The first Earth Day was observed on April 22, 1970, catapulting environmental concerns onto the front page and launching a worldwide movement. Nearly 50 years later, the fight for a clean environment has never been more important, as the consequences of climate change become more evident every day. Consumers are aware of this urgency: 62 percent of Americans believe climate change is a problem, according to the 2018 Cone/Porter Novelli Climate Change Snapshot. Additionally, 58 percent say that in the absence of government progress, companies must take the lead on creating climate change solutions and commitments. Here’s how organizations are heeding the call:
Advocating to Make Earth Day a National Holiday: Outdoor clothing brand The North Face is partnering with 15 organizations around the world to launch a global Change.org petition to make Earth Day an officially recognized holiday. The company will shut down 113 stores in the U.S. and Canada, as well as its global headquarters, on April 22 to provide opportunity for employees to disconnect and explore. This week, The North Face also partnered with musicians, artists and culinary influencers to host a series of #ExploreMode events that encouraged consumers to disconnect digitally and engage with their surroundings.
Rethinking Packaging: The beauty industry is a major contributor to plastic packaging and waste, producing 120 billion units of packaging every year. Many companies are looking for more environmentally-friendly packaging options: Kiehl’s Made Better, a brand platform which connects the company’s efforts in sustainability to the aspirations of Kiehl’s customers, is re-introducing its best-selling mask Rare Earth – made better. The mask comes in a re-designed jar that features a top label made from repurposed coffee bean bag fiber and post-consumer waste, and a jar made of 30 percent post-consumer recycled plastic. 100 percent of net profits, up to $25,000, will support the Earth Day Network’s Earth Day 2019 Clean Up, taking place in cities across the United States.
Encouraging Consumers to Do Good (While Reducing Their Carbon Footprint): JetBlue re-upped its annual “GreenUp” campaign to celebrate Earth Month: From April 1-15, the airline encouraged customers to nominate their favorite environmental nonprofits to a receive a grant. One nonprofit will be rewarded with a grant of $20,000 and three runners up will each receive $5,000. Additionally, when customers nominate their favorite charities to receive a grant, they will automatically be entered to have offsets totaling 3.6 million pounds of carbon dioxide-equivalent emissions retired in their name. This represents the average American’s lifetime carbon footprint, according to Carbonfund.org Foundation. Since 2008, JetBlue has offset more than 2 billion pounds of carbon dioxide equivalent emissions in partnership with Carbonfund.org.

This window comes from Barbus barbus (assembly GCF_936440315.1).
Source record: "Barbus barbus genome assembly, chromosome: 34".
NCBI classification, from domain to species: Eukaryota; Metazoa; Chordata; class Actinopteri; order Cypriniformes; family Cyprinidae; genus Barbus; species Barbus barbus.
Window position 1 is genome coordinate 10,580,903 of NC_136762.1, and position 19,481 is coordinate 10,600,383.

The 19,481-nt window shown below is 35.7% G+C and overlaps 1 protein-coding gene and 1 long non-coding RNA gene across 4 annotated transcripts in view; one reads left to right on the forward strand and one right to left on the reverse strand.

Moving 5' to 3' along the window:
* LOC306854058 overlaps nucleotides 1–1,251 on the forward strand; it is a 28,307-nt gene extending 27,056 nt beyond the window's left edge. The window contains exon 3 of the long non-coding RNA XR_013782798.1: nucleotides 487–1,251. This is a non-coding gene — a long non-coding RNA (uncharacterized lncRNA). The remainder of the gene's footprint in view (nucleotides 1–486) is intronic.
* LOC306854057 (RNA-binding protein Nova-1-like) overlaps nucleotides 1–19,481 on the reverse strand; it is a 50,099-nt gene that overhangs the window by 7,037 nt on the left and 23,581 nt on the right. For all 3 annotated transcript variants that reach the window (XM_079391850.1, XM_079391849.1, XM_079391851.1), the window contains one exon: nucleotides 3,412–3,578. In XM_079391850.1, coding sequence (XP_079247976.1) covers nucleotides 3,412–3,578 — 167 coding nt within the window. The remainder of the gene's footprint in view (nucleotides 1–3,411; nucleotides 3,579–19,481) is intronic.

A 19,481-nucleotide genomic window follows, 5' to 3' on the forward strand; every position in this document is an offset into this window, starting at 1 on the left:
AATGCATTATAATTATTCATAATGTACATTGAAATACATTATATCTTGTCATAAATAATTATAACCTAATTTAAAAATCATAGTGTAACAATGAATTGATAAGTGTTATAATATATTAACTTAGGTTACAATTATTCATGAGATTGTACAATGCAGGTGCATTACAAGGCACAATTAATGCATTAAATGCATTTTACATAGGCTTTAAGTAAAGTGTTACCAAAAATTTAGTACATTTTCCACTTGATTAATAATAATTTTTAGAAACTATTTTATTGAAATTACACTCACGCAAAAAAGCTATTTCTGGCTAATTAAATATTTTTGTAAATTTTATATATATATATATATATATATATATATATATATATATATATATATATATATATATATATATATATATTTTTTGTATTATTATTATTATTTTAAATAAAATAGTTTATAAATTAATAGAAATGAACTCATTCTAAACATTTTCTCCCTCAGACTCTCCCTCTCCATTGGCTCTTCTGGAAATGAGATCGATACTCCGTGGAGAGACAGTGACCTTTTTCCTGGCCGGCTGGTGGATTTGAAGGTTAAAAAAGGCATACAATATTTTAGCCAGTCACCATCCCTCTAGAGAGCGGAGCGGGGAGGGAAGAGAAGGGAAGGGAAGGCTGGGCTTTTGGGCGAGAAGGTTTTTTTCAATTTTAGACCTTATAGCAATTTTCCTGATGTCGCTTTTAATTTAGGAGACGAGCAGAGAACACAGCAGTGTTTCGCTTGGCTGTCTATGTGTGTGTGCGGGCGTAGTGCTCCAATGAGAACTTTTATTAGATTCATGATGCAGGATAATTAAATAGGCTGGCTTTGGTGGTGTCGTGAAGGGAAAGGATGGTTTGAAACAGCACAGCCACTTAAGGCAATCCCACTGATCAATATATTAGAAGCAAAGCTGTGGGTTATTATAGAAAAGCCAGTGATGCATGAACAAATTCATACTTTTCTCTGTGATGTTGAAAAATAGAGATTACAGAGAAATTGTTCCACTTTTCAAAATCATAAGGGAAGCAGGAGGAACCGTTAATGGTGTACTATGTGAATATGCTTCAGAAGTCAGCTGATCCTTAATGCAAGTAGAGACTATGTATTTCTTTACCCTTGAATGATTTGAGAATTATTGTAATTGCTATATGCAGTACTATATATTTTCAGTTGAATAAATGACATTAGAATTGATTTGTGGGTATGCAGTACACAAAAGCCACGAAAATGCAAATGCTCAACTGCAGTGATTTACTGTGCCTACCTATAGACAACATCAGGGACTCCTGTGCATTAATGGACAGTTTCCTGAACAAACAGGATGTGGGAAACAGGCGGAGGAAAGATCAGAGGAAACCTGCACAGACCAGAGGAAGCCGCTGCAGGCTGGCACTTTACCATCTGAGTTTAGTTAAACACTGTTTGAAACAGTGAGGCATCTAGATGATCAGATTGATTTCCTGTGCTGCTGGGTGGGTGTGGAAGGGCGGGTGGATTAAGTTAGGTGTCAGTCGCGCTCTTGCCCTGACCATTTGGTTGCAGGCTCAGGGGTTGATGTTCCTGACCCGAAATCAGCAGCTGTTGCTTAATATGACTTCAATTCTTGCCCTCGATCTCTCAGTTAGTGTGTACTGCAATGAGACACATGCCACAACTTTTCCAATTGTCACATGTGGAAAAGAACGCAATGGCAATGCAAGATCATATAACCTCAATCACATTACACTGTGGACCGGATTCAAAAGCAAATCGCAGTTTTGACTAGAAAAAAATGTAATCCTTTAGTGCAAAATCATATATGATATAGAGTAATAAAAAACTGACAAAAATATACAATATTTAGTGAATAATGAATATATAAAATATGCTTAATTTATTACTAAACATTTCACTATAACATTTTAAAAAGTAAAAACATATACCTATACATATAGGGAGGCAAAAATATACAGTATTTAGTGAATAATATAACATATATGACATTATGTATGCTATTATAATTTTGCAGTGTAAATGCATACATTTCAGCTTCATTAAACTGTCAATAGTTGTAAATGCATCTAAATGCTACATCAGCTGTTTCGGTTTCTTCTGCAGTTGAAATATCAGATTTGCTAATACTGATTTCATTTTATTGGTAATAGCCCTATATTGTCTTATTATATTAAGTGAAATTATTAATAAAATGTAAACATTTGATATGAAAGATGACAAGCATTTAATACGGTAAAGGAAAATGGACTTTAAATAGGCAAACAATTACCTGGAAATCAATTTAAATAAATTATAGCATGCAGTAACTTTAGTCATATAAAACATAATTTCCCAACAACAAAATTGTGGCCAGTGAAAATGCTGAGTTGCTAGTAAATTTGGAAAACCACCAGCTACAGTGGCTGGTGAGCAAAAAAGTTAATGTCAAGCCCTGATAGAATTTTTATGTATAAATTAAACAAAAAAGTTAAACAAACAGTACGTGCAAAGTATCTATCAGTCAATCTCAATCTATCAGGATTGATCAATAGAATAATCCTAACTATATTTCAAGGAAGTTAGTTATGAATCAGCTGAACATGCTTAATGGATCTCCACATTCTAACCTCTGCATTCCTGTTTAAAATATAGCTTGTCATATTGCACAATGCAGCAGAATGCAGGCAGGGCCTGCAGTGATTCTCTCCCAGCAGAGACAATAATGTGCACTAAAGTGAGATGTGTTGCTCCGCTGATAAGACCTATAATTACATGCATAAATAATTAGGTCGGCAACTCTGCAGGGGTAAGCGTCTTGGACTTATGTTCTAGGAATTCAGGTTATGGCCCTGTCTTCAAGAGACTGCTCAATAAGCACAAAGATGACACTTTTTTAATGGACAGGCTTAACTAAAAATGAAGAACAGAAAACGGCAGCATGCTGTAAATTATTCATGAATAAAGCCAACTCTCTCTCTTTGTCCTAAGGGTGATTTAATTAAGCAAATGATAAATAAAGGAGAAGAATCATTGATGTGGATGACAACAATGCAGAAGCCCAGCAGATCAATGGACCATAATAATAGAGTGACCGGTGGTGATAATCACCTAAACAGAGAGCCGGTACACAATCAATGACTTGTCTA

Seeking Sustainable Solutions in the Fashion Industry: The world is in desperate need of sustainable fashion solutions, with the fashion industry contributing 6.7 percent of global greenhouse gas emissions. Athleisure brand BOY MEETS GIRL® (BMG) is partnering with nonprofit Cool Effect to create a limited-edition t-shirt design inspired by Cool Effect’s mission to fight climate change and cut carbon emissions. With the phrase “THOU SHALT STAY COOL,” the shirts are made using low-impact dying techniques to reduce environmental impact. BMG will donate 15 percent of proceeds from the design to Cool Effect.
As the ravages of climate change become harder to ignore, it’s become increasingly important for all of us (including companies) to play a part in creating climate change solutions. Whether those solutions involve rethinking packaging or helping consumers reduce their carbon footprint, they are all necessary steps toward preserving our planet for generations to come.